Cromemco Z-1

Cromemco Z-1

Cromemco Z-1

Cromemco was founded in Mountain View, CA by two Stanford Ph.D. students in 1974, Harry Garland and Roger Melen. It received its name in honor of their residence at Stanford University, Crothers Memorial, which was a dormitory reserved for engineering graduate students. The two had already been working together on a series of articles for Popular Electronics magazine.The articles were for non-computer electronic hobbyist projects. In late 1974, Roger Melen was visiting the New York editorial offices of Popular Electronics and he saw the prototype of the MITS Altair 8800. He was so impressed with it that he immediately changed his next flight to go to Albuquerque, NM. There he met with Ed Roberts, president of MITS, and Roberts encouraged Melen to develop add-on products for the Altair.

Garland and Melen’s first product was the Cyclops Camera interface for the Altair. Then when they saw no other convenient way to store software than paper tape, the two went on to create the “Bytesaver.” The Bytesaver was a programmable read-only memory card that supported a resident program. This allowed the computer to function immediately when powered up, without having to first manually load a bootstrap program. When they discovered no easy way to see a Cyclops image stored in the Altair, they designed a graphics interface card which allowed the Altair to interface with a color television set. This product was called the Dazzler, which was the first commercial graphics card available for microcomputers.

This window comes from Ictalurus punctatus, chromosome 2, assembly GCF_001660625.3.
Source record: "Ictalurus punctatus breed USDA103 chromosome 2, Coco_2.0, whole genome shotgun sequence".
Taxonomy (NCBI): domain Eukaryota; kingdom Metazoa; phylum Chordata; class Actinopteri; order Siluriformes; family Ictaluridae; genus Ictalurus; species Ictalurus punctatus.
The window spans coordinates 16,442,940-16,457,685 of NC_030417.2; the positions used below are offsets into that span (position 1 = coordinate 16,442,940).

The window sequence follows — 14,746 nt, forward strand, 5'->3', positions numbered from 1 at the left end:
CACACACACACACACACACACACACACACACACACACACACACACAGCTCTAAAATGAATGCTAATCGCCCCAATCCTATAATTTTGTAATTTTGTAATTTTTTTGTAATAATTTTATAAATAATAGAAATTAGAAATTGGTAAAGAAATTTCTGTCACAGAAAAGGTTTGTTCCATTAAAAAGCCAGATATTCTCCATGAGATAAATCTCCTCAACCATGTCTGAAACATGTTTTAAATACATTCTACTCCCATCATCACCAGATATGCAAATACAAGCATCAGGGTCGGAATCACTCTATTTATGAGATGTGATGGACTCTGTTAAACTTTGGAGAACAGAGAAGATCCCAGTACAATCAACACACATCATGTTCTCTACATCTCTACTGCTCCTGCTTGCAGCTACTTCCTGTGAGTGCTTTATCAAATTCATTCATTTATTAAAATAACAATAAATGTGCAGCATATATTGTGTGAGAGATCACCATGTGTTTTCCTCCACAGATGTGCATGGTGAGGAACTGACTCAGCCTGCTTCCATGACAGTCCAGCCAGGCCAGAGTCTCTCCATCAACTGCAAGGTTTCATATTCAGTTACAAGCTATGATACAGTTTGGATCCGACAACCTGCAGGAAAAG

By 1976, it seemed inevitable that Cromemco might create their own computer one day, since they already designed and sold most of the separate parts. So, in August 1976, they released their first computer, it was called the Z-1. The Cromemco Z-1 came with 8K of static RAM already installed and surprisingly used the same chassis as the IMSAI 8080. Unlike the IMSAI however, the Z-1 featured a 4 MHz Z80 microprocessor rather than the Intel 8080.

The Z-1 was followed by the Z-2 in June 1977, which featured 64K of RAMand the ability to run Cromemco DOS or CDOS, which was similar to the CP/M operating system.The evolution continued when Cromemco essentially re-packaged and upgraded the Z-2 to produce the System One, then followed by the larger System Two and System Three.

By 1983, Cromemco employed over 500 people and had an annual revenue of $55 million. The company was still wholly owned by Garland and Melen when it was purchased by Dynatech in 1987 as a supplier to their ColorGraphics Weather Systems subsidiary. By 1986, more than 80% of the major-market television stations in the U.S. used Cromemco systems to produce their news and weather graphics.

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